Methamphetamine, known simply as meth, crystal, or ice, is a highly addictive stimulant that often appears in a white, odorless crystalline powder with a bitter taste. Meth can be smoked, snorted, injected, or taken orally. Smoking and injecting provides the fastest delivery method to the brain, leading to intense euphoria.
In 2012, the National Survey on Drug Use and Health found that 1.2 million people in the U.S. (about 0.4% of the nation’s population) used meth. The average age of users was just 19.7 years old. While the national trend shows a decline in meth use, meth abuse and addiction is variable with higher concentrations in the West and Midwest. According to the National Institute on Drug Abuse, methamphetamine ranked first in treatment admissions in San Diego and Hawaii, second in San Francisco, and third in Phoenix and Denver.
While many blame a person’s character, morals, and willpower in addiction, people forget the truly potent chemical power of drugs. Meth, for instance, is designed specifically to flood the brain with an excessive amount of dopamine, a neurotransmitter that plays a role in motivation, reward, pleasure, and motor functions. Over time, the brain adapts by producing less dopamine, reducing its impact and the user’s ability to enjoy things that used to bring pleasure. The reduced dopamine production forces the user to keep using meth to bring dopamine levels back to normal. It’s a vicious cycle of trying to maintain normal chemical balances.
Meth’s main effect is a powerful rush accompanied by general feelings of confidence and energy. This rush is caused by a flood of dopamine in the brain and is often what gets people addicted from the beginning.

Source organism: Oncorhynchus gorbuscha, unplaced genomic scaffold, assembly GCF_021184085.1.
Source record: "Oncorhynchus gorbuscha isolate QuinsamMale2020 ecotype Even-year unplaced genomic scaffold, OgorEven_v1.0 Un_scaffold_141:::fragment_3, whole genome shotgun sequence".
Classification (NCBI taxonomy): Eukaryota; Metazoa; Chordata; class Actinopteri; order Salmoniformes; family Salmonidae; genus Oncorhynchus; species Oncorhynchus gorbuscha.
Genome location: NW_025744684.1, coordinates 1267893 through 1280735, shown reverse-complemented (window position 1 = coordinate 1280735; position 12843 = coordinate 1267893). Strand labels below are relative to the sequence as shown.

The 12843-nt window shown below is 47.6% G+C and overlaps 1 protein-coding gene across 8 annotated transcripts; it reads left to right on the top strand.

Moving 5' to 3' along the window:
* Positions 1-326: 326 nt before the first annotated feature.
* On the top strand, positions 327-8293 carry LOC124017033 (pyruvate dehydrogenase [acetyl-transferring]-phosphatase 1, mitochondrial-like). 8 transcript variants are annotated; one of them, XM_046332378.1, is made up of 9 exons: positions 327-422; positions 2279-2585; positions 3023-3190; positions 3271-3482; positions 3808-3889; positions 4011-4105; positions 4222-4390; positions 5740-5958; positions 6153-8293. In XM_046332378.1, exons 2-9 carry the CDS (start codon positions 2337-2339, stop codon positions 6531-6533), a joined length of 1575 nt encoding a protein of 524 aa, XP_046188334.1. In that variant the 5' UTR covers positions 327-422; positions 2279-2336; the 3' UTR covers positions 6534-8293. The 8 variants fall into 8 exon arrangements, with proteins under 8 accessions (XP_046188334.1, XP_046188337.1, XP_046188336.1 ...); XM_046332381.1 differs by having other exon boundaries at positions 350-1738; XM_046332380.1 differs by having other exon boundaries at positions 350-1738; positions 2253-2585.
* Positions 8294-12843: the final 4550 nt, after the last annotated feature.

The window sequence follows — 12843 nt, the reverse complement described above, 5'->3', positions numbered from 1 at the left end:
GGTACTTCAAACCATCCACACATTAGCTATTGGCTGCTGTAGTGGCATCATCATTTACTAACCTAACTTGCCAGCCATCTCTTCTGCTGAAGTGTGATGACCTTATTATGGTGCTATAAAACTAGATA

Meth also has a powerful effect on the mind, leading to mood swings, anxiety, and paranoia.
Taking even small amounts of the drug can result in a wide range of effects, including:
As meth’s high is so short, users often require frequent doses, creating a cycle of binging and crashing that ultimately leads to addiction. Extended use of meth leads to an array of physical and mental health issues. Some long-term dangers of meth abuse include:
Being so reckless puts you at risk of a wide variety of problems, including:
As meth is one of the most addictive drugs, recovering from meth abuse often requires a steady mix of therapy and medication. While there isn’t an approved medication designed to completely cure meth addiction, there are many medicines that can help to curb cravings or otherwise help in the recovery process.
Meth Addiction Recovery
Meth detox treatment is essential to your recovery, and it often leads directly into longer programs, such as inpatient or outpatient meth addiction rehab programs designed to give you the tools, personnel, and motivation to stay clean and sober for the rest of your life. Entering a detoxification facility with trained professionals is the best way to set yourself up for a healthy and full recovery.
If you think you or a loved one is addicted to meth or may fall victim to addiction, Meth rehab and detoxification in an inpatient program that combines behavioral therapy and medication-assisted treatment may be the right treatment plan option for you. Depending on the treatment provider, these live-in residential treatment programs can provide cognitive behavioral therapy, individual counseling and individualized treatment plans (which may provide more care and comfort for those with mental illness or mental health disorders), as well as aftercare programs that give you your best shot at avoiding relapse and lead to a sober life.
Georgia Drug Detox is dedicated to helping you find and select a detox program that fits your personal needs and gets you on track for recovery. It is important to complete your detox surrounded by supportive professionals who specialize in treating your specific addition, not just addiction in general. Contact us today at (678) 771-6411 and we will walk you through the process today.